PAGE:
• Markit’s US flash manufacturing PMI fell more-than-expected in Mar to 55.5 from 57.1 in Feb but remains above Jan’s low. New orders slipped 1.6 points while output and employment held steady.
  • The Univ. of Michigan consumer sentiment index slipped to 80 in Mar from 81.6 in Feb.
  • US initial unemployment claims fell 10k to 311k. The four-week moving average also declined, by 9.5k to 317,750. Continuing claims more than reversed the prior week’s increase, falling 53k to 2.82mn, confirming the gradual improvement of the job market.


  • The euro zone’s M3 money supply in Feb grew 1.3% yoy, after 1.2% in Jan. The contraction in marketable instruments slowed, offset by a rise in the currency in circulation.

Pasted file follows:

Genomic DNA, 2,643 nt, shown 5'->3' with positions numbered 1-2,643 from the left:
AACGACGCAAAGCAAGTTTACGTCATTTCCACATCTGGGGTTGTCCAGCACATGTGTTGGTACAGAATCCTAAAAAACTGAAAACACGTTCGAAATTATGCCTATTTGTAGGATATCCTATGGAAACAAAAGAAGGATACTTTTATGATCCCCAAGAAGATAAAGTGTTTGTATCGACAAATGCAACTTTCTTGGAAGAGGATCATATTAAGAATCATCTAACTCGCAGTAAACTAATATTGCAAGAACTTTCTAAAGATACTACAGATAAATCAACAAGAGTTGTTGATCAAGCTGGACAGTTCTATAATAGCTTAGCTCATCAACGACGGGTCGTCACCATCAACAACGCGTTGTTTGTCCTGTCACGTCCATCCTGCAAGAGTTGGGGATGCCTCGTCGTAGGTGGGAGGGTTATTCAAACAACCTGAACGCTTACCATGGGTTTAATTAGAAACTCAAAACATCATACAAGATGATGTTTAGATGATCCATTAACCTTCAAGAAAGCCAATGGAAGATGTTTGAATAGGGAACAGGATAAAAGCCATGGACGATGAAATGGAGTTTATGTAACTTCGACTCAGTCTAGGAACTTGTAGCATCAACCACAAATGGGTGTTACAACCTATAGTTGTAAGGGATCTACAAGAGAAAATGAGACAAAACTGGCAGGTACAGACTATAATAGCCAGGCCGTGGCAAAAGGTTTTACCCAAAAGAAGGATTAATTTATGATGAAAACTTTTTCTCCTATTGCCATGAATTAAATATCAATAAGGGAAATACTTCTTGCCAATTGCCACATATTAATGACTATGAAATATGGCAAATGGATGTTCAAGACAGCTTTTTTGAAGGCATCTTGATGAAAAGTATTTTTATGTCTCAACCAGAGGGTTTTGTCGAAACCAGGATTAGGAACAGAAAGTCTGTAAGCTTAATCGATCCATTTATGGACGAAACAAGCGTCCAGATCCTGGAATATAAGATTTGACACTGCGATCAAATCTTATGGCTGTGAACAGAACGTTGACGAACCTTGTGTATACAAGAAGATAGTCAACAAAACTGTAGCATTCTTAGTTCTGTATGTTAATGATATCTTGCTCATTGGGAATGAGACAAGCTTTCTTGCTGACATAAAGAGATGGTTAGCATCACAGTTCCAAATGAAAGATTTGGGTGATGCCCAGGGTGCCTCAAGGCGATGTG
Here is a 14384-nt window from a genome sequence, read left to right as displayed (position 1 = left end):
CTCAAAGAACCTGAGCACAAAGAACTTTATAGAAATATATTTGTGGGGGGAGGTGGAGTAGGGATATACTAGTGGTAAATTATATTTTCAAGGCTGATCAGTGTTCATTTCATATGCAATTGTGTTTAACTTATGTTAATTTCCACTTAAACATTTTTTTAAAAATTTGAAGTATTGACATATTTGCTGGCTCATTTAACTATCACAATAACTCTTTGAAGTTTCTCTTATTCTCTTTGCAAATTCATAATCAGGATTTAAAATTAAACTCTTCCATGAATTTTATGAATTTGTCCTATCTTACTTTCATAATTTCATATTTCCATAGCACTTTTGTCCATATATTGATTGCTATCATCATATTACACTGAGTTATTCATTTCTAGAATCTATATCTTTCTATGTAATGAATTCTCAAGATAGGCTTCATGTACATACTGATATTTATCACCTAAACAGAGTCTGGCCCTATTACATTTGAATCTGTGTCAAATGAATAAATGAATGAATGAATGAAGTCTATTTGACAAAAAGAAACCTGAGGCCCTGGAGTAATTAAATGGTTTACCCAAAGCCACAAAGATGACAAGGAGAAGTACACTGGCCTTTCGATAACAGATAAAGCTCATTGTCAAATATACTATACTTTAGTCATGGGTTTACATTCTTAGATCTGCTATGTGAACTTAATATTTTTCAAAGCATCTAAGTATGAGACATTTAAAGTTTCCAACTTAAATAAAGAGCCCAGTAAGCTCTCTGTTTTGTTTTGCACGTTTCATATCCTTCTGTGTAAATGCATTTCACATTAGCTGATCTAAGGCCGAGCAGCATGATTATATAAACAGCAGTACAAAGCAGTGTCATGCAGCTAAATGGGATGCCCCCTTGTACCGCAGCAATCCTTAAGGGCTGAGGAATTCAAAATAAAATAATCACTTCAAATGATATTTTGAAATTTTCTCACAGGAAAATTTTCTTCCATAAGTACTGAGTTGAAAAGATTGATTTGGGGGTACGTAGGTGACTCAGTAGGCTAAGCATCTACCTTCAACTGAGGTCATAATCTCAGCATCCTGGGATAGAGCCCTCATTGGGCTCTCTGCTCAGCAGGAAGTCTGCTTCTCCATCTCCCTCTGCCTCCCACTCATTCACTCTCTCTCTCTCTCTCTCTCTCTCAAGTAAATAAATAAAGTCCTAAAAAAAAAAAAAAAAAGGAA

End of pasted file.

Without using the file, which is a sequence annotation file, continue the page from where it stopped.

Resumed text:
• The eurozone PMI in Mar was almost unchanged at 53.2, from 53.3 in Feb. The services PMI was the weaker component at 52.4 points, with manufacturing held steady at 53. France’s composite PMI reached a 31 month high of 51.6 in Mar from 49.7 in Feb, while Germany’s composite PMI fell to 55 points from 56.4 in Feb.
  • The euro zone’s current account surplus narrowed, in Jan to EUR 6.4bn from a revised EUR 28.2bn in the previous month.
  • The German Ifo business climate index fell to 110.7 in Mar from 111.3 in Feb. The current assessment sub-index added 0.8 points while the business expectations gauge shed -1.9 points.
  • The Conference Board leading indicator for the euro zone was practically flat at 111.1 in Feb from 111 in Jan.
  • UK retail sales in Feb increased 1.7% mom and 3.7% yoy suggesting revived consumer spending.